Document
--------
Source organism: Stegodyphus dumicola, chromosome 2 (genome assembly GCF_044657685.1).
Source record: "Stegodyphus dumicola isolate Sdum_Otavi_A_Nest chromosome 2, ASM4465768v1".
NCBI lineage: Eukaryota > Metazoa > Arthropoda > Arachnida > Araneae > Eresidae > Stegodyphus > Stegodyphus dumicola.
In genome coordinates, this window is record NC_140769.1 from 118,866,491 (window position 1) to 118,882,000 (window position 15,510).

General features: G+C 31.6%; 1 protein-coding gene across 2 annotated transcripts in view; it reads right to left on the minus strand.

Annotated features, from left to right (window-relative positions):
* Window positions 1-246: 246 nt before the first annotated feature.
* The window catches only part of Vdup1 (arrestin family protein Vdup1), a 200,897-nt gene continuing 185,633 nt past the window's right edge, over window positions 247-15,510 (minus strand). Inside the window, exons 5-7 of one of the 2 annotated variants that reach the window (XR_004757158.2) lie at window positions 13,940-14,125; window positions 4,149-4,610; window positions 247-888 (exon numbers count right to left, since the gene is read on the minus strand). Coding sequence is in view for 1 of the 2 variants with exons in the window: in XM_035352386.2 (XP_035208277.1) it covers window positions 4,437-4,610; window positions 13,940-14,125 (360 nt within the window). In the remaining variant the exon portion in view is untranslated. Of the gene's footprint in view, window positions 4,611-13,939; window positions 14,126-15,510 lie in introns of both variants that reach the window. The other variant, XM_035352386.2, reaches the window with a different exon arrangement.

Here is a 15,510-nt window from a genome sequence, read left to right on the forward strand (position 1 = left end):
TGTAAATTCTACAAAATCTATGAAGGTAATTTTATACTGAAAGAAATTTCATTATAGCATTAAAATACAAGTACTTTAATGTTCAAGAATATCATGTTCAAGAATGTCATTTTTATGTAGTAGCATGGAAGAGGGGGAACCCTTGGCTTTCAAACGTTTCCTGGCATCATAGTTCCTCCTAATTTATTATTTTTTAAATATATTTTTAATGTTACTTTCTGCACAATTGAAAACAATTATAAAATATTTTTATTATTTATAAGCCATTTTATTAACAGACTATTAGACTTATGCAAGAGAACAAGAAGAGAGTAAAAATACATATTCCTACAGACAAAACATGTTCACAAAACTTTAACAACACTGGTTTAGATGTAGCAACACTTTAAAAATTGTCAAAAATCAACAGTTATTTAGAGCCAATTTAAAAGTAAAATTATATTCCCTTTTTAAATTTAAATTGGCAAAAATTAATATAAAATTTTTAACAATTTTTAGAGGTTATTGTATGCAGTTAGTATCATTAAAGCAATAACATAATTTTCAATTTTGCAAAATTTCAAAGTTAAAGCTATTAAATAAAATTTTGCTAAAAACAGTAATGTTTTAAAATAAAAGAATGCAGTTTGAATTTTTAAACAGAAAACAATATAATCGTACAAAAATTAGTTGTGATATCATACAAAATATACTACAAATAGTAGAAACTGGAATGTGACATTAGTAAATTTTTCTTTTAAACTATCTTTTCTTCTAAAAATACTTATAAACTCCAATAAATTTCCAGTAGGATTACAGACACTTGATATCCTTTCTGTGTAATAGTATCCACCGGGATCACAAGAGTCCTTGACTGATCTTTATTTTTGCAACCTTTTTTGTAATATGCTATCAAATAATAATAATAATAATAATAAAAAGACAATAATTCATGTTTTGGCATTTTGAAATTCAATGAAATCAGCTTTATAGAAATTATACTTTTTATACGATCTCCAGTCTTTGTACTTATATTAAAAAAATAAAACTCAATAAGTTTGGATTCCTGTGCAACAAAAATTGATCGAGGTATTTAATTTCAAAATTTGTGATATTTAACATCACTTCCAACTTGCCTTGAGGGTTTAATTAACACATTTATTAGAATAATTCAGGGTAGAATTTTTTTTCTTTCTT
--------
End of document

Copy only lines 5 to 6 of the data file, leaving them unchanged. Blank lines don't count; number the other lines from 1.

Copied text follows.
General features: G+C 31.6%; 1 protein-coding gene across 2 annotated transcripts in view; it reads right to left on the minus strand.

Annotated features, from left to right (window-relative positions):